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Touring Wisconsin Food

Tag: Christmas (page 2 of 2)

Pumpkin Pie Makeover- Upgrades for the Holiday Classic

Most families can’t picture Thanksgiving or Christmas without a slice of pumpkin pie, but as someone who loves to try new things in the kitchen, pumpkin pie is kind of boring to me (there I go being a food snob again!).  Most of the time pumpkin pie consists of a pre-made crust and a can of filling, so I like to add a little pizazz to my pie.  A homemade crust or some homemade whipped cream will take a pumpkin pie to the next level.  Here are a few easy ideas to spruce up your pumpkin pie:

Try a homemade pie crust.  Making a pie crust doesn’t have to be difficult, especially if you use some crushed up graham crackers or cookies.  The ginger flavor of gingersnaps will bring out the ginger flavor in the pumpkin pie filling. Check out this recipe for a gingersnap pie crust from Martha Stewart.

Mix it up with a pumpkin cheesecake. A pumpkin cheesecake brings the flavor of pumpkin pie with a yummy twist that will make everyone come back for seconds. This easy recipe is one of my favorites.

Add a few fancy toppings. This year I’m trying Chef Bobby Flay’s Pumpkin Pie recipe.  It includes bourbon whipped cream and a crunchy oat topping- sounds like a winner to me!

Skip the hard work with a pumpkin kringle pastry. Not a fan of baking? Try a pumpkin kringle! Each light and flaky pastry is baked fresh and then shipped to your door from Wisconsinmade.com.

Do you have a friend or family member who can’t get enough pie? Make their day with a gift of the Pie of the Month Club membership.

Stocking Stuffers That Show Wisconsin Pride

Tasty Wisconsin treats like cheese and sausage gift baskets or Kringle pastries make perfect gifts for under the tree, but what about stocking stuffers?  Here are some smaller gifts that will show Wisconsin pride AND fit in a stocking.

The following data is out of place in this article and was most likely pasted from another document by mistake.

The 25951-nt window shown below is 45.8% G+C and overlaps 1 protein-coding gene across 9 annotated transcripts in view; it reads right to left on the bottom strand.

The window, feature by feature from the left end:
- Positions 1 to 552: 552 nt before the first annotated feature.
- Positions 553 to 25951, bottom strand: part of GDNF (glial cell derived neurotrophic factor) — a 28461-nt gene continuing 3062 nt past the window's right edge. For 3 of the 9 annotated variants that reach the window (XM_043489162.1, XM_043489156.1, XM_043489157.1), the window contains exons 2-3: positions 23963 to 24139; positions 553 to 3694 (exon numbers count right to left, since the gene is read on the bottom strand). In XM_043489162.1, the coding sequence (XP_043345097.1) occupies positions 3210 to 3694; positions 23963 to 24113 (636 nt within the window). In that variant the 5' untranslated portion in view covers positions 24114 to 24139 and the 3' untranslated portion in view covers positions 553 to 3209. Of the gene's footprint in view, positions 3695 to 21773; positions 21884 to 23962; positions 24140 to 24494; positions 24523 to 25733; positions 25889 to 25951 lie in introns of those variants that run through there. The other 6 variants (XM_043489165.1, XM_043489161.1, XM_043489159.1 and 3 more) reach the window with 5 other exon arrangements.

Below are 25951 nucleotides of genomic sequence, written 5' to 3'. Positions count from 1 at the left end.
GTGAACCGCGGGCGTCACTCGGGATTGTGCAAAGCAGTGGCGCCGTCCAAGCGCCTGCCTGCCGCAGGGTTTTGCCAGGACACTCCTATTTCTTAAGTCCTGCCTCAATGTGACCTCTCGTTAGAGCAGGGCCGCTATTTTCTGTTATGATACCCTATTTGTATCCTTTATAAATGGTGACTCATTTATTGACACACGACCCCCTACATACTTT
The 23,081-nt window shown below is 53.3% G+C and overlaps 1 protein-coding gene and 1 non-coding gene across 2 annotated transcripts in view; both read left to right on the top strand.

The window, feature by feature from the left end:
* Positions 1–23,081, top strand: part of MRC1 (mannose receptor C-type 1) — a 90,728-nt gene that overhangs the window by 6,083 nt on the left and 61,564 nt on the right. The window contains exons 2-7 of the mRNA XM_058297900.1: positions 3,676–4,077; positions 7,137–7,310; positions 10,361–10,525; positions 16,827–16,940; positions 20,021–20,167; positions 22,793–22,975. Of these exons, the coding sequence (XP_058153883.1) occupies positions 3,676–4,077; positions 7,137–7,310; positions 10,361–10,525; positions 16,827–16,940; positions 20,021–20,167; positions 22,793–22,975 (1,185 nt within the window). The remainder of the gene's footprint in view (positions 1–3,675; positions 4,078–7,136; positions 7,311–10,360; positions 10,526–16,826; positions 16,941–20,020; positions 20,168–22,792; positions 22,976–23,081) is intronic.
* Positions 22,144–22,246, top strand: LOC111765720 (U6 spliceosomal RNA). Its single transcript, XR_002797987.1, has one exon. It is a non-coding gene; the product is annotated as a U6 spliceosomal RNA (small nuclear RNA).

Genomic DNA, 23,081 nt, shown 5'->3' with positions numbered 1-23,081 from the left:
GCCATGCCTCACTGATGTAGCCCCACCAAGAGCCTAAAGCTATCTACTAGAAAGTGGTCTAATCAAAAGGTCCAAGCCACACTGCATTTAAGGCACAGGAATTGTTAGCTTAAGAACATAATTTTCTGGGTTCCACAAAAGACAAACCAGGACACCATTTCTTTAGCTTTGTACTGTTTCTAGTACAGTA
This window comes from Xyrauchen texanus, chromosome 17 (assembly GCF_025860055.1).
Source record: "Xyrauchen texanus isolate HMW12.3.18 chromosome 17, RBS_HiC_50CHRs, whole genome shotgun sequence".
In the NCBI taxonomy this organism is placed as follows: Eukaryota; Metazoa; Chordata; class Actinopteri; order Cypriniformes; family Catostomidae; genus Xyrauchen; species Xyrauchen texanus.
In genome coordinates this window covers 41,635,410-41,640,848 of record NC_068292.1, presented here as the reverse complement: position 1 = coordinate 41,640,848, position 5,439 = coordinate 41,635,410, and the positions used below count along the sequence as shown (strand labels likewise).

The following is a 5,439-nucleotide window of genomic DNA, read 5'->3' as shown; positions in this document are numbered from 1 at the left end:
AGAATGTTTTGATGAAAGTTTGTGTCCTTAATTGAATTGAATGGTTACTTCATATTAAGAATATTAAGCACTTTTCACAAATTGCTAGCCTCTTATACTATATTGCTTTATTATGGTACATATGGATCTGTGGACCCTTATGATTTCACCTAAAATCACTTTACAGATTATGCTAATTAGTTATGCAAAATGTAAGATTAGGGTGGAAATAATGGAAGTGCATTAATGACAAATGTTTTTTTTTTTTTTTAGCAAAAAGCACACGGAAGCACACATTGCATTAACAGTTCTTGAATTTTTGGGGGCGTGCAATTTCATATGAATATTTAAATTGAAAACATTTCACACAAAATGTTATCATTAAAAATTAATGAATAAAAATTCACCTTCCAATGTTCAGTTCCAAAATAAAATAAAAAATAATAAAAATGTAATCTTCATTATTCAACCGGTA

Cheese and Sasuage Gift BoxMini Cheese and Sausage Gift BoxWisconsinmade.com features cheese and sausage gift boxes in all shapes and sizes.  This particular box is small enough to fit in a stocking and it ships to APO and FPO addresses so even your friends and family serving overseas can enjoy a taste of Wisconsin.

 

Cranberry ChutneyCranberry Chutney – Did you know Wisconsin is one of the top producers of cranberries?  Have a spicy Christmas with some cranberry salsa.

Green Bay Turtle Candy– For the Packer fan with a sweet tooth, chocolate turtles in a gift box tied with a green and gold ribbon will surely bring a smile.

City TinesCityTins –  These retro tins contain $200 worth of gift cards to local Wisconsin restaurants, but cost only $25 including shipping.  At a price like that you might want to sneak one into your own stocking.  CityTins are available in both Madison and Milwaukee versions. Note: The 2011 version of the City Tin is no longer available but we hope to have the 2012 version soon!

Wisconsinmade.com Gift Card–  If you can’t decide what Wisconsinmade.com gift to send to your friends and family, let them decide.  A Wisconsinmade.com gift card makes an easy stocking stuffer, or if you’re shopping last minute, send an e-mail gift card instead.

3 Fruit Cake Alternatives

Someone out there must like fruit cake because they keep getting sent as Christmas gifts. Sorry fruit cake lovers, call me a food snob, but I’m not a fan.  I’ll concede that fruit cake isn’t the worst food ever (I think that title goes to canned ham), but why subject yourself to neon colored “fruit” pieces and dense cake when there are so many festive holiday pastry alternatives.